Note: I would suggest that anyone acquiring one of these first change out the 10 Ohm resistor in the HV power supply circuit between the test points. Mine was 1.5 Ohms high and it does greatly affect setting the bias.

Norm


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 Post subject: Re: Hallicrafters HT-44 -- PS-150-120
PostPosted: Oct Mon 30, 2017 10:15 pm 
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Norm Johnson wrote:
Thanks, Rodger. I am continuing on with the transmitter. A couple things I have noticed:
1.) The meter for RF output seems to swing a little more than I like. I am not sure what to expect there.
2.) Several times when the RF level is full CCW, I still have the meter showing significant power out when I switch to MOX in the CW position. Switching back to Standby and then MOX again clears the condition.
3.) A previous owner installed an antenna relay, which is fine. I will need to make sure the installation matches the manual.
4.) I am not a big fan of the neutralization procedure and do wish the transmitter had a PA plate current meter.
5.) In the lower PA compartment with the relay, the final tuning coil seems to have melted in the past. I have photos. Any thoughts on what I should do with this situation?

Note: I would suggest that anyone acquiring one of these first change out the 10 Ohm resistor in the HV power supply circuit between the test points. Mine was 1.5 Ohms high and it does greatly affect setting the bias.

Norm


1. When you say swing do you mean it isn't holding steady when you have it keyed in CW?
2. Put a regular RF output meter on it and see if the rig is actually producing output or it is the metering circuit hanging up. With the key removed in CW then the key jack is effectively closed so it will transmit a steady carrier when put in the MOX position but if the output is significant with the RF level at minimum then you may have instability somewhere in the exciter chain. The RF level control at minimum should short the output from the balanced modulator.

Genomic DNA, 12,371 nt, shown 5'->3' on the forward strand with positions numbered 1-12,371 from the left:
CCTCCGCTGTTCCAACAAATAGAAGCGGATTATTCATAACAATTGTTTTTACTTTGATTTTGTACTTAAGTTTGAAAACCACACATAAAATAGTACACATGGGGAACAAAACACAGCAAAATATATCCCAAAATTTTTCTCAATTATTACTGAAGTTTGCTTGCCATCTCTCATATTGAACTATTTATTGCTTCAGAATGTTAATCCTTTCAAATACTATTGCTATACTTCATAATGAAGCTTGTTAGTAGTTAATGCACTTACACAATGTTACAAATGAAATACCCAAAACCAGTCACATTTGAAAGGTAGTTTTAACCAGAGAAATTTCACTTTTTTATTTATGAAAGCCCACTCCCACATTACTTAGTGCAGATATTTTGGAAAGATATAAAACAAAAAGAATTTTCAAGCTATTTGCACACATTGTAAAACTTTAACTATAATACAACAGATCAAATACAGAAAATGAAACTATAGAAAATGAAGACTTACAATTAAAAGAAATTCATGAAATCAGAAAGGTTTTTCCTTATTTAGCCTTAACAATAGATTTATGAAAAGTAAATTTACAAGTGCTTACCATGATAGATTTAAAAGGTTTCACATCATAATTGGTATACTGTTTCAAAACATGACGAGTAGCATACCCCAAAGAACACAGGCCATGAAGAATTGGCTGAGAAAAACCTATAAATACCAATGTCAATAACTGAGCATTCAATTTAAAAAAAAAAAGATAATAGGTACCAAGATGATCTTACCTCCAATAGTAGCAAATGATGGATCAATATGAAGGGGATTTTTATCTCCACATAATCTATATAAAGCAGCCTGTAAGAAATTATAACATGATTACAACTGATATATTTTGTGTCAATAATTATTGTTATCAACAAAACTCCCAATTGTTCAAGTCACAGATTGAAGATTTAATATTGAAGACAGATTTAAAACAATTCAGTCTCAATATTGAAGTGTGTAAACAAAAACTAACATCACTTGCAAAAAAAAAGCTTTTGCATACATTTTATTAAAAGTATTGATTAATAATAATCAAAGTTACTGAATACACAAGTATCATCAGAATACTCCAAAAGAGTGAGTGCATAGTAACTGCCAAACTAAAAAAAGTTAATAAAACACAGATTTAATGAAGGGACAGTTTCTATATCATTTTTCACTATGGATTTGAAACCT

4. I keep a meter plugged into the power supply test points but be cautious because this meter is at FULL high voltage above ground and the current capability is significant. The meter should read 1 volt for every 100 mils drawn from the HV supply.
5. It looks like that coil really got hot at some point. Mis-tuning or a final that took off can cause very high recirculating tank current so maybe a rig fault caused it. I have seen those insulators "rot" many times but never melted except for small areas because of soldering taps nearby without heat sinking. Google "radio coil insulator strip repair" and you will find some methods for repairing these coils.

Rodger WQ9E


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 Post subject: Re: Hallicrafters HT-44 -- PS-150-120
PostPosted: Oct Mon 30, 2017 10:44 pm 
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Thanks, Rodger. Yes, I do use an external wattmeter which does hold steady. I will check the metering circuit. It resides in the rear compartment on a terminal strip. I may need to rig up a VTVM I can dedicate to this purpose while I work on the transmitter. Seeing the dip on an analog meter is a lot easier than a DMM. I will investigate the PA coil situation. Making some slotted strips wouldn't be too difficult. The existing one can probably be saved, cleaned up, and straightened.

Norm

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 Post subject: Re: Hallicrafters HT-44 -- PS-150-120
PostPosted: Nov Sat 04, 2017 9:36 pm 
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The HT-44 that I had, used an external plate current meter in a plastic tupperware container for voltage protection. The meter was plugged into the two test points in the power supply.
In addition, the previous owner had converted the SSB generation to using crystals rather than the original phasing method.

Marc


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 Post subject: Re: Hallicrafters HT-44 -- PS-150-120
PostPosted: Nov Sat 04, 2017 10:14 pm 
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Looks to me like someone poured glue all over the coil when the stock styrene formers broke apart.

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 Post subject: Re: Hallicrafters HT-44 -- PS-150-120
PostPosted: Nov Sun 05, 2017 5:07 pm